But while the Center and the legislators who founded it have their critics, there’s no doubt a lot has changed. Some of it seems trivial — a youth soccer player can no longer text a coach to say he’s running late without including a parent or guardian — but is useful when you think of all the coaches who groomed their players for future dating. At curling clubs, we’ve had to pass rules on locker-room usage to make sure a young curler isn’t alone with an unrelated adult.

You can think of SafeSport having three main functions:

Training: If you’re even tangentially involved in sports, you have to take SafeSport training. I was a soccer coach, and I’m still a soccer referee, so I’ve watched this stuff quite a bit.

The database: Find suspended coaches, players and various peripheral people by sport, by name, by city, etc.

Investigations: The Center has exclusive jurisdiction (all sexual misconduct, criminal charges of child abuse, various failures to report, etc.) or discretionary jurisdiction (non-sexual child abuse, emotional and physical misconduct, criminal charges not involving sexual misconduct or child abuse, other failures to abide by the Code).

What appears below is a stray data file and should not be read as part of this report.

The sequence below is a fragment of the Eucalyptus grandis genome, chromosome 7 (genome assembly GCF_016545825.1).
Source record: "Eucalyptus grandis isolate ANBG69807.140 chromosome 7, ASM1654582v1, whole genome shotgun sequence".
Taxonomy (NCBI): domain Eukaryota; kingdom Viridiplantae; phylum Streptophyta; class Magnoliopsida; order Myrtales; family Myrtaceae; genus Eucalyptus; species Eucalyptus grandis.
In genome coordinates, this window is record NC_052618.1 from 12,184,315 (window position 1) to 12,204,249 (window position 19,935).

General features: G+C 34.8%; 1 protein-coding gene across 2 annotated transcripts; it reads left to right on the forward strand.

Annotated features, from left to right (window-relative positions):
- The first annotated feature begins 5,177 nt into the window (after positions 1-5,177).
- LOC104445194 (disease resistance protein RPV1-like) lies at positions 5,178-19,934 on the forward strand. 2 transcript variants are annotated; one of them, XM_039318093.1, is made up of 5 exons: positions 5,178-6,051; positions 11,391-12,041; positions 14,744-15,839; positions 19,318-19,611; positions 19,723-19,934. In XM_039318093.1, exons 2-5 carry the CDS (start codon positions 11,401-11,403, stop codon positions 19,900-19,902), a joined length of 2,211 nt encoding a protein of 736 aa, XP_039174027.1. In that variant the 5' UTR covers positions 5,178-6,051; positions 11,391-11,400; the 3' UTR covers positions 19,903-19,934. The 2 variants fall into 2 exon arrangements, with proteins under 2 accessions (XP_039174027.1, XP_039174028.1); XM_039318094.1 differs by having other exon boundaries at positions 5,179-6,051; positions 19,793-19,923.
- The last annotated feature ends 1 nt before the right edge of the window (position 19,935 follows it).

In other words: If it’s a case of sexual misconduct, child abuse or something the Center simply wants to take on itself, the Center does it, NOT the NGB.

That’s not a choice. That’s the law.

And it’s a good thing. Twenty years ago, the overlords all decided to hand over anti-doping work to the US Anti-Doping Agency instead of having NGBs police themselves. Given the abuse problems in so many sports, can anyone doubt it’s a good idea to have another entity take on the bulk of the work?

That said, an NGB needs to have staffers to work on misconduct claims that the Center doesn’t investigate, and it must work to educate members on their rights and responsibilities.

(Which is why the notion that “GNCC can do SafeSport” doesn’t sit well with this reporter who has covered the issues and doubts that a volunteer organization can tackle them.)


Some people want the entire board to resign. I think that’s impractical and unnecessary, given the turnover of the top two people (the CEO and the board chair) and the fact that those two were eventually pushed out as a result of some political machinations that will probably never be fully public.

The reasons for leaving USAC would be:

  1. Handling of the Jeff Plush/NWSL situation.
  2. Handling of the GNCC situation.
  3. Inadequate work as an NGB.

The third is worth addressing, but let’s be honest — no one’s talking about leaving USAC because Curling Night in America sucked. Interim CEO Dean Gemmell agrees that it sucked, and he has thrown open the door to hear concerns about what USAC can do better.